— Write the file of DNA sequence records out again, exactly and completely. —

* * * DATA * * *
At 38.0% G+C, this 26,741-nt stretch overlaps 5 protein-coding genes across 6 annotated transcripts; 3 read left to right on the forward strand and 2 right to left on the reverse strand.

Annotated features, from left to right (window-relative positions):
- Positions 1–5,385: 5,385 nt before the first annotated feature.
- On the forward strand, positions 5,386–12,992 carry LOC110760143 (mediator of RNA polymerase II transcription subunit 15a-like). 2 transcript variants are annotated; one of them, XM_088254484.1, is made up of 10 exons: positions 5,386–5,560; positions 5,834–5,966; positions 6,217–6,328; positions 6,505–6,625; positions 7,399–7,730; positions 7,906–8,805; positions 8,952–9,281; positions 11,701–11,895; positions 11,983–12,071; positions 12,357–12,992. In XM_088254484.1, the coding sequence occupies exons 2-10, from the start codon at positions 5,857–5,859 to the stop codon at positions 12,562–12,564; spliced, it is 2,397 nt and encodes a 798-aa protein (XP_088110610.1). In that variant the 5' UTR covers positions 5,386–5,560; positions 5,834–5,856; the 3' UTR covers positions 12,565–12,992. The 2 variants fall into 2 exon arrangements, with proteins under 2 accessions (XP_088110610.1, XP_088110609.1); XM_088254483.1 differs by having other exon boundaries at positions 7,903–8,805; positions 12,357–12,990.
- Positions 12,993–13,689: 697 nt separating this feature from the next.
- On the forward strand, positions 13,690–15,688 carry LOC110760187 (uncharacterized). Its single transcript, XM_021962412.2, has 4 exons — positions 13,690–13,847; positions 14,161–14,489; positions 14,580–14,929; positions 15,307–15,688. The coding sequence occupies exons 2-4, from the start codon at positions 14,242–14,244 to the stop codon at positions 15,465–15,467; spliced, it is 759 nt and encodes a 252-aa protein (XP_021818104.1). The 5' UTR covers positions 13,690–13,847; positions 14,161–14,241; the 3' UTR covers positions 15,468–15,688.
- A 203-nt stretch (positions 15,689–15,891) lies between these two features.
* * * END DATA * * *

At 38.0% G+C, this 26,741-nt stretch overlaps 5 protein-coding genes across 6 annotated transcripts; 3 read left to right on the forward strand and 2 right to left on the reverse strand.

Annotated features, from left to right (window-relative positions):
- Positions 1–5,385: 5,385 nt before the first annotated feature.
- On the forward strand, positions 5,386–12,992 carry LOC110760143 (mediator of RNA polymerase II transcription subunit 15a-like). 2 transcript variants are annotated; one of them, XM_088254484.1, is made up of 10 exons: positions 5,386–5,560; positions 5,834–5,966; positions 6,217–6,328; positions 6,505–6,625; positions 7,399–7,730; positions 7,906–8,805; positions 8,952–9,281; positions 11,701–11,895; positions 11,983–12,071; positions 12,357–12,992. In XM_088254484.1, the coding sequence occupies exons 2-10, from the start codon at positions 5,857–5,859 to the stop codon at positions 12,562–12,564; spliced, it is 2,397 nt and encodes a 798-aa protein (XP_088110610.1). In that variant the 5' UTR covers positions 5,386–5,560; positions 5,834–5,856; the 3' UTR covers positions 12,565–12,992. The 2 variants fall into 2 exon arrangements, with proteins under 2 accessions (XP_088110610.1, XP_088110609.1); XM_088254483.1 differs by having other exon boundaries at positions 7,903–8,805; positions 12,357–12,990.
- Positions 12,993–13,689: 697 nt separating this feature from the next.
- On the forward strand, positions 13,690–15,688 carry LOC110760187 (uncharacterized). Its single transcript, XM_021962412.2, has 4 exons — positions 13,690–13,847; positions 14,161–14,489; positions 14,580–14,929; positions 15,307–15,688. The coding sequence occupies exons 2-4, from the start codon at positions 14,242–14,244 to the stop codon at positions 15,465–15,467; spliced, it is 759 nt and encodes a 252-aa protein (XP_021818104.1). The 5' UTR covers positions 13,690–13,847; positions 14,161–14,241; the 3' UTR covers positions 15,468–15,688.
- A 203-nt stretch (positions 15,689–15,891) lies between these two features.